This morning at church the reverend closed the service by asking people to come to down to the front altar and pray for a woman who was leaving with a team of people to go to Africa on a mission trip. She knelt and many of the people in attendance gathered around her. As someone began to pray I heard a sound; “Clank. Silence. Clank. Silence.” I looked up and saw an elderly woman moving towards the group using a walker. By the time she made it up to the front, they were almost finished with the prayer but that didn’t seem to matter. What mattered was she wanted to be a part of the group, show her support, be closer to the one who was leaving, because she cared and caring most often requires our presence.
As she struggled I reflected on this woman and her concern for the other overcoming her condition. The world as we know it seems to be coming apart at the seams. Institutions, foundations, and truths we thought would last forever are crumbling before our eyes. What do we do? How do we stop it or at least stem the tide? I think we should do as the woman did this morning. We recognize our weakness, our lack of power and control, but still run, walk, crawl, towards a need and be present, change what we can by getting closer. When things are too big, too unruly, too far gone, it’s easier to stay where we are, shrug our shoulders and say; “There wasn’t anything we could’ve done.” or we can get “some “skin in the game.” We can try. We can put forth the effort with an attitude that only those who show up can make a difference.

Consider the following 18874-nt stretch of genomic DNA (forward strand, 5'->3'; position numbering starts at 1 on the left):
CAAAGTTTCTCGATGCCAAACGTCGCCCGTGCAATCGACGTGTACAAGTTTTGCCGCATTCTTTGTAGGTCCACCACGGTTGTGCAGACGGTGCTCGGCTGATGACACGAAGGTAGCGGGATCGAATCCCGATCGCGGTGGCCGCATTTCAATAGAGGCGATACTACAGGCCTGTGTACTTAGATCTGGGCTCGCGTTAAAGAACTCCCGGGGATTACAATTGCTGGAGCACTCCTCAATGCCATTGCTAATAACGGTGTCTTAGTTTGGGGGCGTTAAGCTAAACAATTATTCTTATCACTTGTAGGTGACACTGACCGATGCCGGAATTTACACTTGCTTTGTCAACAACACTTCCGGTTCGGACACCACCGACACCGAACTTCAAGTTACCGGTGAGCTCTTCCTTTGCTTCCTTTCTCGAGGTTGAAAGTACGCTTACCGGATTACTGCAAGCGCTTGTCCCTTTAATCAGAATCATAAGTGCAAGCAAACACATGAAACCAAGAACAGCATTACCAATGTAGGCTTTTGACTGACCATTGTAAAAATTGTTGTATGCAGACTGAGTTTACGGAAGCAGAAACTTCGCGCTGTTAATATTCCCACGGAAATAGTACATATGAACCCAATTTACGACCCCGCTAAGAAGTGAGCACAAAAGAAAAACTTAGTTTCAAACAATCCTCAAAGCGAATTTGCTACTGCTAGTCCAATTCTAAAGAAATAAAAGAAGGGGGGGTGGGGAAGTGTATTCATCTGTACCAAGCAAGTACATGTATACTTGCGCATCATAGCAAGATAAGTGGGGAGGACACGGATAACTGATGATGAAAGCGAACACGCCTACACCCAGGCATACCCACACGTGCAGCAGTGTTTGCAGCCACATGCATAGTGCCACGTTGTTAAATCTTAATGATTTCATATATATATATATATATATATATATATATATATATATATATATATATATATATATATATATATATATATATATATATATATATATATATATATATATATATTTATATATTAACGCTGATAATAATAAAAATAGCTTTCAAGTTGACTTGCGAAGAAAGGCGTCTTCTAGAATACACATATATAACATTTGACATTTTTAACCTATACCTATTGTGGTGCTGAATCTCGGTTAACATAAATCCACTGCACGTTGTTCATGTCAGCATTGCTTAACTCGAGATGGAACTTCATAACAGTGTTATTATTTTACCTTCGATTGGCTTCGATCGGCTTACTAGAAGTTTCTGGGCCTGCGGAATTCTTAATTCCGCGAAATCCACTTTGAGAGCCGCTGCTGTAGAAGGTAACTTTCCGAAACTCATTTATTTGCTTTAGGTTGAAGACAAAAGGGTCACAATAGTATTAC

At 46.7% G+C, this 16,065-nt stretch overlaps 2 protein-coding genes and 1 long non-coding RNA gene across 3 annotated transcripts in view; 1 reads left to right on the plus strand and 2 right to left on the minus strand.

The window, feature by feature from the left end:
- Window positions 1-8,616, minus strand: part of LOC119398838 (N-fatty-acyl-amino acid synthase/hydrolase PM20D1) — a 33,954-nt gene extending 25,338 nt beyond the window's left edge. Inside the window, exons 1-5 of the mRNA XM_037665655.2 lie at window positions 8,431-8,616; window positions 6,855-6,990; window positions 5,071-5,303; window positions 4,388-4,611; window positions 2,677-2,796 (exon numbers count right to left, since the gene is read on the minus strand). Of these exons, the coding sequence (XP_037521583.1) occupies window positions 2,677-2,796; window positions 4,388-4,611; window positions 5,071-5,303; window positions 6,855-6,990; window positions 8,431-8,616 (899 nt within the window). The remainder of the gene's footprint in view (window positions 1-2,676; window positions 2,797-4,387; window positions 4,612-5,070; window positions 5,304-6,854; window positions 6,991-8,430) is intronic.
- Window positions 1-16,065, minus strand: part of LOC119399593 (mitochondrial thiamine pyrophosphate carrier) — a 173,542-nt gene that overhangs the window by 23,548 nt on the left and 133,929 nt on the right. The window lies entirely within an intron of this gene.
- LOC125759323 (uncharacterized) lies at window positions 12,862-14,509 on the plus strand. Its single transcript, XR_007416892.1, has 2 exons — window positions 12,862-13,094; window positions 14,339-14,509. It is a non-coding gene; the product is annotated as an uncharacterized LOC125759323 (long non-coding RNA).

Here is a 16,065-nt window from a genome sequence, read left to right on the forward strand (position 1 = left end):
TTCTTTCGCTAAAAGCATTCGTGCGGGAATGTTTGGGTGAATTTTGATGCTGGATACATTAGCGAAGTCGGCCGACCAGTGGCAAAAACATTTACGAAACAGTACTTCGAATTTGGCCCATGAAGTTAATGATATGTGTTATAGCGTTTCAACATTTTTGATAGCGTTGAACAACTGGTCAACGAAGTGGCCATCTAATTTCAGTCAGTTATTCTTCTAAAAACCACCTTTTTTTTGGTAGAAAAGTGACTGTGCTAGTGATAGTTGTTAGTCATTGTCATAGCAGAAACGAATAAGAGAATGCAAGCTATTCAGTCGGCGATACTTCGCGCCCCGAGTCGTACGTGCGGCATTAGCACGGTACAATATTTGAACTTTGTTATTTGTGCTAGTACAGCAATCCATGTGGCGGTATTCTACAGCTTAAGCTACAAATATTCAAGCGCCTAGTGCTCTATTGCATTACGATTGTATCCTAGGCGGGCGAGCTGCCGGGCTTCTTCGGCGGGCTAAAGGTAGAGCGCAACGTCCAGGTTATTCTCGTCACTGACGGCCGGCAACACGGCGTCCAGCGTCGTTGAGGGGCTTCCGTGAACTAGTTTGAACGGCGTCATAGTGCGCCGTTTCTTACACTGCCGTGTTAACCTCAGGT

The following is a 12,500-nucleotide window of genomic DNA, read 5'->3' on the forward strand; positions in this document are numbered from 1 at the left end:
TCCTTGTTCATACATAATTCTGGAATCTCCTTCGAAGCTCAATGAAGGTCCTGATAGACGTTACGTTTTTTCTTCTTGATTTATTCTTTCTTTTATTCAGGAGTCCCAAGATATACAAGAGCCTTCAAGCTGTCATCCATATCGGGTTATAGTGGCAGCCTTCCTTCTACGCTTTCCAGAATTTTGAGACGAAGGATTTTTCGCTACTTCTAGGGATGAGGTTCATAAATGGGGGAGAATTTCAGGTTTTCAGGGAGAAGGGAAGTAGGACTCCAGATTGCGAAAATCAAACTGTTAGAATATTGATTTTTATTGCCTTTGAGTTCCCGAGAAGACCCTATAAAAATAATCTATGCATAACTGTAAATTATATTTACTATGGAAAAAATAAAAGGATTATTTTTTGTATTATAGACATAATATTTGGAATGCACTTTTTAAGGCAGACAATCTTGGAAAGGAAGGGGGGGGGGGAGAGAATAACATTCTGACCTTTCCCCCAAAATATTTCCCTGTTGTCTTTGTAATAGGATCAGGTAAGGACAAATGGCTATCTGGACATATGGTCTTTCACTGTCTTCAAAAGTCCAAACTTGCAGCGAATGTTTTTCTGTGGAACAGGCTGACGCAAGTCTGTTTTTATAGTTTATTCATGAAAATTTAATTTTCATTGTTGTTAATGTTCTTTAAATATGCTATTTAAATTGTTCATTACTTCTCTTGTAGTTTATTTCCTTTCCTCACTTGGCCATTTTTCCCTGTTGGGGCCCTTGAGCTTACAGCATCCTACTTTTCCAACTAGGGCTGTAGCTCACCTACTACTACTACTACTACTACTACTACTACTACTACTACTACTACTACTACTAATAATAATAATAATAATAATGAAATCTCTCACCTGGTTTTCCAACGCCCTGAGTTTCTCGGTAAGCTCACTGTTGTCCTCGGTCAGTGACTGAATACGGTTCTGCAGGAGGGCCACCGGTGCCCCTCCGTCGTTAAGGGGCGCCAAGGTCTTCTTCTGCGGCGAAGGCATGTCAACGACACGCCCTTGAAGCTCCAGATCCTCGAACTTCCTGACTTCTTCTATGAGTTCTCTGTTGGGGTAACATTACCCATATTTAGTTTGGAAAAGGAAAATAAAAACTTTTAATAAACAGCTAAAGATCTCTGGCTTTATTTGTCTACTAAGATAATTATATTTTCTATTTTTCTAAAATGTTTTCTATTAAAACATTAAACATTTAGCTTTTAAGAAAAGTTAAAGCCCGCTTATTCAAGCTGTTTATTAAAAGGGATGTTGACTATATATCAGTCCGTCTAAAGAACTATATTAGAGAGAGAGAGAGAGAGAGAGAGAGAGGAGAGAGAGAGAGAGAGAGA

I spent the day helping a friend go through the belongings of a dear loved one who has passed. It’s tough going. One might think it’s the expensive toys, gadgets, and gizmos which you’d want to hold on to but instead, it’s the little things; sheets of paper, old license plates, CDs, notepads. Items which wouldn’t sell at a yard sale or purchased at Goodwill are of immense value, a treasure to the ones who remain.
Death is often an open wound. Scabs may form, some healing might occur, but grasping at past memories and experiences, strains and pulls apart the wound and the pain, heartbreak of loss returns. Its hard letting go. It’s difficult to say; “goodbye.” but death demands we do it again and again in many ways, on many occasions and you wonder if it will ever be the last time.
Moving on requires that one live open-handed, no clinging to earthly, temporal things, allowing the shared life of the one who is gone to be enough.